Back during the 2019 Superconference in Pasadena, I had the chance to go to Northrop Grumman’s Redondo Beach campus to get a look at the James Webb Space Telescope. There is the high-bay class 10,000+ cleanroom in building M8, my wife and I along with fellow space nerd Tom Nardi got a chance to look upon what is likely the most expensive single object ever made. The $10 billion dollar space observatory was undergoing what we thought were its final tests before being packaged up and sent on its way to its forever home at the L2 Lagrange point.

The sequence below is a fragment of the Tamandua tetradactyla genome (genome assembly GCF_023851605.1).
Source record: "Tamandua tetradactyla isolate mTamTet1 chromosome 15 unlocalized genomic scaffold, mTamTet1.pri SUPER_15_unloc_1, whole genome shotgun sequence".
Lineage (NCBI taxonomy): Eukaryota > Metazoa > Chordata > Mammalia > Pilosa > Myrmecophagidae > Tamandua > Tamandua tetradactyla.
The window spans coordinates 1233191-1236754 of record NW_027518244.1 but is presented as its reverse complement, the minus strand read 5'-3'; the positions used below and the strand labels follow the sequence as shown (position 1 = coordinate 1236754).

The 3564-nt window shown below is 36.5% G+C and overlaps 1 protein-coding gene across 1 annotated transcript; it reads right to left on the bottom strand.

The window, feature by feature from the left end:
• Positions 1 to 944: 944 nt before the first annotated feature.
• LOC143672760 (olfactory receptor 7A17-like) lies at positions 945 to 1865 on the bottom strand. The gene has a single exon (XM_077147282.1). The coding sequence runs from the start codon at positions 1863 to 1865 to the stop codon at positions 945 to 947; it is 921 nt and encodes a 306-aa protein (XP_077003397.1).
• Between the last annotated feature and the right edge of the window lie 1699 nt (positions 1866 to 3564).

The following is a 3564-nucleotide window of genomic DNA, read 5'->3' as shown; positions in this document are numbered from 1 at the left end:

Sadly, thanks to technical difficulties and the COVID-19 pandemic, it would be another two years before JWST was actually ready to ship — not a new story for the project, Mike Szczys toured the same facility back in 2015. But the good news is that it finally has shipped, taking the very, very slow first steps on its journey to space.
Both the terrestrial leg of the trip and the trip through 1.5 million kilometers of space are fraught with peril, of a different kind, of course, but still with plenty of chances for mission-impacting events. Here’s a look at what the priceless and long-awaited observatory will face along the way, and how its minders will endure the “30 days of terror” that lie ahead.